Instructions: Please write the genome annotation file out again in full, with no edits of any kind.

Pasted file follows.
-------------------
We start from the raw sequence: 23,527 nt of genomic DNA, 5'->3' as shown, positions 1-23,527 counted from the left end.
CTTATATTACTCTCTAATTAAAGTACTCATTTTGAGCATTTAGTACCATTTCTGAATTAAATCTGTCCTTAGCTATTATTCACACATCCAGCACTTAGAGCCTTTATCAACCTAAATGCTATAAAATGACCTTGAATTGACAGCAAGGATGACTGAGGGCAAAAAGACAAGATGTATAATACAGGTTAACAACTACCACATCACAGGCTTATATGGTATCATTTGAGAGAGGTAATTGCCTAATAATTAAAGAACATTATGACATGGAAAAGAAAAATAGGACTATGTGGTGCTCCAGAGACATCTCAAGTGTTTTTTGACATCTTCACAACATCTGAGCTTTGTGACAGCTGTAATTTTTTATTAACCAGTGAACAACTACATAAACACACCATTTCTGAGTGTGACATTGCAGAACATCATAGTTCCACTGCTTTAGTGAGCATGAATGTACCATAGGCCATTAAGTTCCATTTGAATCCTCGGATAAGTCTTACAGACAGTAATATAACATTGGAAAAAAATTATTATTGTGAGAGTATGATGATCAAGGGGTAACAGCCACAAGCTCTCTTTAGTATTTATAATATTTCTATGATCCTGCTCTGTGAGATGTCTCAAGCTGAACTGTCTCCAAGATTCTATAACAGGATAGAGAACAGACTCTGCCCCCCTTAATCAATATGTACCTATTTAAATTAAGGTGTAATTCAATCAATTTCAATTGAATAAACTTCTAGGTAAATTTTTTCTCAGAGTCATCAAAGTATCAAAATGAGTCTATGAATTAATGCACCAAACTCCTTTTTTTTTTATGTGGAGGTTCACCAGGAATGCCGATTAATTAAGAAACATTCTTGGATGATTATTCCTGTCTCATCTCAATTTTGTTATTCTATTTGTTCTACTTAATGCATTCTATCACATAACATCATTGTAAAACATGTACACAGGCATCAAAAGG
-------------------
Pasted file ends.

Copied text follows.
We start from the raw sequence: 23,527 nt of genomic DNA, 5'->3' as shown, positions 1-23,527 counted from the left end.
CTTATATTACTCTCTAATTAAAGTACTCATTTTGAGCATTTAGTACCATTTCTGAATTAAATCTGTCCTTAGCTATTATTCACACATCCAGCACTTAGAGCCTTTATCAACCTAAATGCTATAAAATGACCTTGAATTGACAGCAAGGATGACTGAGGGCAAAAAGACAAGATGTATAATACAGGTTAACAACTACCACATCACAGGCTTATATGGTATCATTTGAGAGAGGTAATTGCCTAATAATTAAAGAACATTATGACATGGAAAAGAAAAATAGGACTATGTGGTGCTCCAGAGACATCTCAAGTGTTTTTTGACATCTTCACAACATCTGAGCTTTGTGACAGCTGTAATTTTTTATTAACCAGTGAACAACTACATAAACACACCATTTCTGAGTGTGACATTGCAGAACATCATAGTTCCACTGCTTTAGTGAGCATGAATGTACCATAGGCCATTAAGTTCCATTTGAATCCTCGGATAAGTCTTACAGACAGTAATATAACATTGGAAAAAAATTATTATTGTGAGAGTATGATGATCAAGGGGTAACAGCCACAAGCTCTCTTTAGTATTTATAATATTTCTATGATCCTGCTCTGTGAGATGTCTCAAGCTGAACTGTCTCCAAGATTCTATAACAGGATAGAGAACAGACTCTGCCCCCCTTAATCAATATGTACCTATTTAAATTAAGGTGTAATTCAATCAATTTCAATTGAATAAACTTCTAGGTAAATTTTTTCTCAGAGTCATCAAAGTATCAAAATGAGTCTATGAATTAATGCACCAAACTCCTTTTTTTTTTATGTGGAGGTTCACCAGGAATGCCGATTAATTAAGAAACATTCTTGGATGATTATTCCTGTCTCATCTCAATTTTGTTATTCTATTTGTTCTACTTAATGCATTCTATCACATAACATCATTGTAAAACATGTACACAGGCATCAAAAGG